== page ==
Should dogs wear seat belts in the car?

Should dogs wear seat belts?

In this post:

  • Should dogs wear seat belts?
  • Dogs as distractions.
  • What if there is an accident?
  • Are dog seat belts safe?

Should dogs wear seat belts?

I couldn’t believe it when I saw a guy driving around with what looked like a full-grown springer spaniel in his lap. I wasn’t worried about the dog, but I was worried about the driver causing an accident.

It irritates me when I see drivers with dogs of any size in their laps. It’s not so much the obvious distraction that bothers me. It’s the relationship these drivers must have with their dogs.

Are these owners completely unable to tell their dogs no? Are these dogs really unable to obey a simple sit/stay command? I asked this question on That Mutt’s Facebook page, and I appreciate the honest responses.

Dog seat belts are becoming more common, and some areas are requiring or considering requiring all pets to be restrained while riding in vehicles. I’m not sure what I think about this, as my dog always rides loose on the back seat of my car.

Dogs as distractions

Obviously if we’re only considering the distractibility factor, all pets should be restrained in vehicles for the sake of safety for the humans in and around the vehicle.

You could argue that your dog is well behaved and does not distract you while driving. That’s probably true. My own dog curls up on the back seat and really is not a distraction at all. But …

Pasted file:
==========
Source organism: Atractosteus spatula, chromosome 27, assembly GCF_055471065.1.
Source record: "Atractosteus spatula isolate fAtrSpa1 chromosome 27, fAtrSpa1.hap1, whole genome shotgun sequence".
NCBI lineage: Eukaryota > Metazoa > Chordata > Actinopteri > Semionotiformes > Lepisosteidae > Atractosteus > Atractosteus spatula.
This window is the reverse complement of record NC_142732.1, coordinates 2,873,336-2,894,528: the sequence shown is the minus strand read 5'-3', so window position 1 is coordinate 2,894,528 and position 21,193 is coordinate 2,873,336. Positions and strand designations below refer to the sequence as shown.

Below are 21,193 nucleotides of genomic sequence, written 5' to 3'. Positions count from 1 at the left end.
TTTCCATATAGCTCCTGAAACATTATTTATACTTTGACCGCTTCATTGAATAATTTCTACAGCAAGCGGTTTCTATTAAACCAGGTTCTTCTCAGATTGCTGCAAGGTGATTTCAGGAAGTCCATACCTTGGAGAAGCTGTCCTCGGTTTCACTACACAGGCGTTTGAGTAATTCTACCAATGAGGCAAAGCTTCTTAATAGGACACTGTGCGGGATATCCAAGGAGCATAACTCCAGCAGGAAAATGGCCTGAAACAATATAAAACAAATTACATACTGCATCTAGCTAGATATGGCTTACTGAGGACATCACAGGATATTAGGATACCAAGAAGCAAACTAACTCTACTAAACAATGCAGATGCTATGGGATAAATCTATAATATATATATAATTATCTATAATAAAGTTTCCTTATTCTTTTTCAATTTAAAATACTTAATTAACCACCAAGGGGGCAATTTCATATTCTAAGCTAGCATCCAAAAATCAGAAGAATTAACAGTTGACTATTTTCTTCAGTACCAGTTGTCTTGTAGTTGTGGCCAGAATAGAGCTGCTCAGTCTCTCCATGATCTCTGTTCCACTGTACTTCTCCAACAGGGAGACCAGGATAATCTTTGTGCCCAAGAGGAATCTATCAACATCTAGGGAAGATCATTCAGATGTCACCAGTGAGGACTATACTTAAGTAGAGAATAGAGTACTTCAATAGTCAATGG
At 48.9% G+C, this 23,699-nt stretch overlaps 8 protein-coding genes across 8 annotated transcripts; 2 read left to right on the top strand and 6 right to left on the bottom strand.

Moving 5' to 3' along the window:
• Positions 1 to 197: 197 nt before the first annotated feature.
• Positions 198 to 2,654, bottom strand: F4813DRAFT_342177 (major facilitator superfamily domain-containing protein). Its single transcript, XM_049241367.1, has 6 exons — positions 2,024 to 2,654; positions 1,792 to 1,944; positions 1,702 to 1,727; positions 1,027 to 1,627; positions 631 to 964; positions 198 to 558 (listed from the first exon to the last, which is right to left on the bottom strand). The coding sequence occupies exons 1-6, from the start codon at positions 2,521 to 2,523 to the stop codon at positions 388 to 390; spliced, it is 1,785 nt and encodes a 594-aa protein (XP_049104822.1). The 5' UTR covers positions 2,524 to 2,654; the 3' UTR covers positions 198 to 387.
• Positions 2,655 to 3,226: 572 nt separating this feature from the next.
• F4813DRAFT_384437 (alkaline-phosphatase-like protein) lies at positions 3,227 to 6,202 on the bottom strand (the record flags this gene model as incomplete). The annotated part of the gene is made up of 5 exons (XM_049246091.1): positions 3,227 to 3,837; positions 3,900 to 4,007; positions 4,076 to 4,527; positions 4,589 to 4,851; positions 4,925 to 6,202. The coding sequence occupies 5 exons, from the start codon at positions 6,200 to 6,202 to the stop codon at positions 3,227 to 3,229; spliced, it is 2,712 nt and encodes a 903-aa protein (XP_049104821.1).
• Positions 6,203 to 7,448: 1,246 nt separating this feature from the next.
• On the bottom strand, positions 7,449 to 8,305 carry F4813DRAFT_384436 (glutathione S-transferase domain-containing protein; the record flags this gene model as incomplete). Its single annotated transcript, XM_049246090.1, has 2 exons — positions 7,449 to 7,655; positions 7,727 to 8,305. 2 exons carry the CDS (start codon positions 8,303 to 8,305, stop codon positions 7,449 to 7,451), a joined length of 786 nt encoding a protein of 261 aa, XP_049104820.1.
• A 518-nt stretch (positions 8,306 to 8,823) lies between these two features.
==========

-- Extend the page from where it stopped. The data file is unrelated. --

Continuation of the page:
What if there is an accident? Will my dog be safe if he’s not restrained?

Most of the time, an unrestrained dog will be fine in the car. It’s not like we’re all getting into accidents every day. However, think about what could happen to your dog if an accident does occur:

  • The dog could panic and become a distraction by pacing, trying to get out or barking.
  • The dog could be thrown around in the vehicle and injured, or the dog could cause injury to a person.
  • The dog could be thrown from the vehicle and injured.
  • A fearful dog on the run is more likely to bite.

Dogs are safer in the car if they are restrained, according to Dawn Ross of “Restraints can include a dog seat belt or a pet travel crate that is secured in the car.” is a retailer that sells car safety products for pets, according to its web site. It also provides free info about keeping pets safe while traveling in vehicles.

Maya (top photo) and Pierson (below) are owned by Ross, and they wear dog seat belts in the car. They are modeling their Kurgo Go-Tech harnesses.

“When a dog is involved in a car accident, they have no idea what has happened and they will panic,” said Ross. “I hear time and time again about a dog that escapes the car after an accident and runs away. Sometimes they run off only to get hit by another car. Sometimes they run away and are never seen again.”

Still, there are reasons to question the actual safety of dog seat belts.

Are dog seat belts safe?

A 2011 study by the Center for Pet Safety found a 100-percent failure rate on the dog seat belts used in the study (Read about it here). The center is a nonprofit organization dedicated to companion animal and consumer safety, according to its web site. Results of a 2013 study have yet to be released.